- Hire dedicated optimization resources in-house to generate variations full-time
- Outsource help to create variations from freelancers on Upwork or Elance
Keep Moving Through Your Testing Pipeline
Companies often get stopped from running experiments because variations aren’t getting developed quickly. Even if a roadmap is in place, you need to prepare a test up to the point that it is waiting to be executed. A pipeline helps queue these variations so that experiments are run one after another. An active testing pipeline ensures that you’re maximizing testing capacity by constantly executing experiments on all touchpoint opportunities.
To ensure that your pipeline is moving, fill each focus area with numerous experiments to be prepared to run those consecutive experiments. Your company should also be testing each focus area simultaneously. For example, while you’re waiting for a test focused on the product listing page to complete, you should simultaneously test variations on landing pages. This approach pushes you to test iteratively at a rapid pace on multiple parts of your site.
To keep your pipeline active:
- Queue and prioritize tests so that you always have experiments ready to be run
- Run iterative tests consecutively for each touchpoint
- Simultaneously test multiple focus areas of your site to maximize optimization
Monitor Status of Live Tests
Pushing a test out is a great success, but your program should already be thinking about the next experiment. Most companies get slowed down because they wait weeks or even months between tests. Monitoring the status of tests currently running helps recognize which touchpoints are being optimized and how long tests have run. This way, you’re able to test another area of the site or queue a test in the pipeline to replace an experiment that’s about to end.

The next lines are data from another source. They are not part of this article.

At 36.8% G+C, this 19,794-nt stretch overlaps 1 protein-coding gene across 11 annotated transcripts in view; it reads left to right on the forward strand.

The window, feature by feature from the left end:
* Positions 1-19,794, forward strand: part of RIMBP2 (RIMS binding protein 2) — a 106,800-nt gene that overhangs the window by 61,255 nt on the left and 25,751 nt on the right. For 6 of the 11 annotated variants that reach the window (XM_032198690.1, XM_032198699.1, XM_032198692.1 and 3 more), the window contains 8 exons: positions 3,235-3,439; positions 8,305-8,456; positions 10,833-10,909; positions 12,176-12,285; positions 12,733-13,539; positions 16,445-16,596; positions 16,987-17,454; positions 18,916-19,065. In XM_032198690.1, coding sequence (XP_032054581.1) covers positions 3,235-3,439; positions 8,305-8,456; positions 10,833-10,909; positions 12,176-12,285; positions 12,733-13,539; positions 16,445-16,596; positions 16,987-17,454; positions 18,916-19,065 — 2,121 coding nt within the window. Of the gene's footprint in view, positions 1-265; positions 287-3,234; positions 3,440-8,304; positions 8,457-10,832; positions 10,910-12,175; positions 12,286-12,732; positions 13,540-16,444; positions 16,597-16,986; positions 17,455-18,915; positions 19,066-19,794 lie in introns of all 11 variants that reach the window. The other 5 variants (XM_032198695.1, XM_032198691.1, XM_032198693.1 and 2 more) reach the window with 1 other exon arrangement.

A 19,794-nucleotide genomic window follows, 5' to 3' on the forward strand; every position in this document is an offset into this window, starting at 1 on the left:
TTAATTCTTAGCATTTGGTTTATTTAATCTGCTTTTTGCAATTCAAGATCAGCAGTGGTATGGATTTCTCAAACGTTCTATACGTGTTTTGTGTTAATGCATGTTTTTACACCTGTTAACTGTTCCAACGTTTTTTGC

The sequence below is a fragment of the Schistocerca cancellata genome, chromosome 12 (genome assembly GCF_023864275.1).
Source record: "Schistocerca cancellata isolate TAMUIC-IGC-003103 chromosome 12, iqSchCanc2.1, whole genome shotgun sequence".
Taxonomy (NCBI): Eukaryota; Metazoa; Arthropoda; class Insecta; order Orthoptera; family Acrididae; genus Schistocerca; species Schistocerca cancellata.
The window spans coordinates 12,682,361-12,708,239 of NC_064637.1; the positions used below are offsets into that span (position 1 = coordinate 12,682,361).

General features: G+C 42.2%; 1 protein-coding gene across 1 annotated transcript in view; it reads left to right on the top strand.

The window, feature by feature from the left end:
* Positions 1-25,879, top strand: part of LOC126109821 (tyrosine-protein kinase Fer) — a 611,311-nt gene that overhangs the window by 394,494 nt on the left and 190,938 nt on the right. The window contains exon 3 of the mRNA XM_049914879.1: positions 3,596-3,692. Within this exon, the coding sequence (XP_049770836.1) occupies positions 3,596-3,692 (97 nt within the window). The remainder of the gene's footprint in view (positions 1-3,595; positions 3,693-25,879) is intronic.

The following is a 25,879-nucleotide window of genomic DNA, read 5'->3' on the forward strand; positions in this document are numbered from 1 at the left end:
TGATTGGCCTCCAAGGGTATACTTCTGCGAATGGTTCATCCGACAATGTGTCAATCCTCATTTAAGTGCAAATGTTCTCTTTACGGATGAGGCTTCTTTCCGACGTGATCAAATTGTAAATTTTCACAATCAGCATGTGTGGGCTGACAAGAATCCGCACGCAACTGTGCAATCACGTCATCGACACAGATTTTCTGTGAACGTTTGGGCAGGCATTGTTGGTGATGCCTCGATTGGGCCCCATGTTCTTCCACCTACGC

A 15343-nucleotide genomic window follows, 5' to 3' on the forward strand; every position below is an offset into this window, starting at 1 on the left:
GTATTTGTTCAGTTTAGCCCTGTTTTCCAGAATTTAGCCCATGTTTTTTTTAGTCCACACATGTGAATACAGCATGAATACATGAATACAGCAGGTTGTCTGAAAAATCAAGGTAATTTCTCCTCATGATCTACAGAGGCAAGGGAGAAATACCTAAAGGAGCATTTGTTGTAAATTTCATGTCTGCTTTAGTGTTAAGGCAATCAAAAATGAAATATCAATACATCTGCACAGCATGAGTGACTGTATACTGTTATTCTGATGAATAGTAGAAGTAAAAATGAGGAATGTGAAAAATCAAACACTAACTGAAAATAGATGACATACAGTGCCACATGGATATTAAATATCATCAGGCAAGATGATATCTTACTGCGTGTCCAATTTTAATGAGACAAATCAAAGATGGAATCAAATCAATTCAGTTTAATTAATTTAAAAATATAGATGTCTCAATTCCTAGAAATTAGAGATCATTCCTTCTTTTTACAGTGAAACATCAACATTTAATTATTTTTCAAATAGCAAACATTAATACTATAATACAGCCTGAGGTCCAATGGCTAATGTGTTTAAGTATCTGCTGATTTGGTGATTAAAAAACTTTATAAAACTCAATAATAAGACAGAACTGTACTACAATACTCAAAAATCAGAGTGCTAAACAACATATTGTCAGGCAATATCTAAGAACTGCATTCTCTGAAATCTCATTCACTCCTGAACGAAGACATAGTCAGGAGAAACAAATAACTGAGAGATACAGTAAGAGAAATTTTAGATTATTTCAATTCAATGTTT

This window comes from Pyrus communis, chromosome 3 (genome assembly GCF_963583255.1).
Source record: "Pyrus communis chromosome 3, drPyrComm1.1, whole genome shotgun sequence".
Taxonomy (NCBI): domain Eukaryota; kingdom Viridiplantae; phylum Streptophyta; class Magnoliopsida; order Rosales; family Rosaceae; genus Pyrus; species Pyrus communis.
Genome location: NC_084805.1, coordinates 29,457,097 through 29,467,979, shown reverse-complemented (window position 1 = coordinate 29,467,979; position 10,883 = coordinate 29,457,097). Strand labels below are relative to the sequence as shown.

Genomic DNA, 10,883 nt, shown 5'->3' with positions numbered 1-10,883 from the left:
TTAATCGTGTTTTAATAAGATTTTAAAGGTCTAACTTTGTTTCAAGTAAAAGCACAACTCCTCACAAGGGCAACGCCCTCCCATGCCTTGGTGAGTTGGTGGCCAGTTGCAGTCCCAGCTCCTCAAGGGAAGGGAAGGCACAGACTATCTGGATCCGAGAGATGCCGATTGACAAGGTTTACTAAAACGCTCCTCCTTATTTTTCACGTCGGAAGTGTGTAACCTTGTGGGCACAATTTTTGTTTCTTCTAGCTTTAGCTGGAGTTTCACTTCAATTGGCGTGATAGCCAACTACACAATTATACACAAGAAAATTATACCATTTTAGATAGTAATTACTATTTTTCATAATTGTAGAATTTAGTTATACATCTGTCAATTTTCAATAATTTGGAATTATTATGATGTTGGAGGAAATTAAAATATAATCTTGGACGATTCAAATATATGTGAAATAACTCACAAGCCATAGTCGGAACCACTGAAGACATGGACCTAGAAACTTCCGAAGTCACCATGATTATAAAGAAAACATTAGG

Companies typically do not use platforms that provide one convenient view of live tests that provide data about status, test duration, area of focus, and results. A dedicated resource is needed to constantly update documentation for the program. Some companies with resources will invest into building an internal tool such as this:
But not every company has the capability to build an internal tool like this.
To monitor live experiments:
- Build an internal tool that provides a transparent view of all key info on running experiments
- Constantly update the status of live tests on a data management platform that is shared
- Easily and quickly prepare next cycle of testing
Set Testing Goal and Track Program to Reach Added Value
To build a program, you’ll need to set a testing goal for the company. This pushes the program to execute more and achieve gains. See how many tests you currently run and set weekly, monthly, quarterly, and yearly goals. Be realistic about your goals based on available resources and aim to maintain consistent testing cadence. The macro goal of your program is to incrementally grow revenue over time. The only way to get there is by pushing execution enough to reach testing goals.
As you increase testing, you’ll want meticulous documentation of every experiment — win or lose. Not only do the results of each experiment provide insight for future variations, but the overall data about your testing velocity keeps your program healthy so that you know you’re on the right track towards goals.
Companies typically use collaboration software for documentation, such as Confluence. Google Sheets or other data entry collaboration software works, too. These are excellent ways to record details of experiments but tracking program stats require additional reporting.
Document how many tests your program is able to execute each week, along with win rate and lifts. For each month and quarter, calculate averages for each then see if you’re hitting your program is consistently hitting goals over time.
After you have a clear vision of how your program is running, focus on areas where bottlenecks occur. For many organizations, sourcing variations is their biggest challenge, while others face difficulty streamlining the workflow. Both could be results of the larger problem we’ve seen — a lack of prioritization for testing.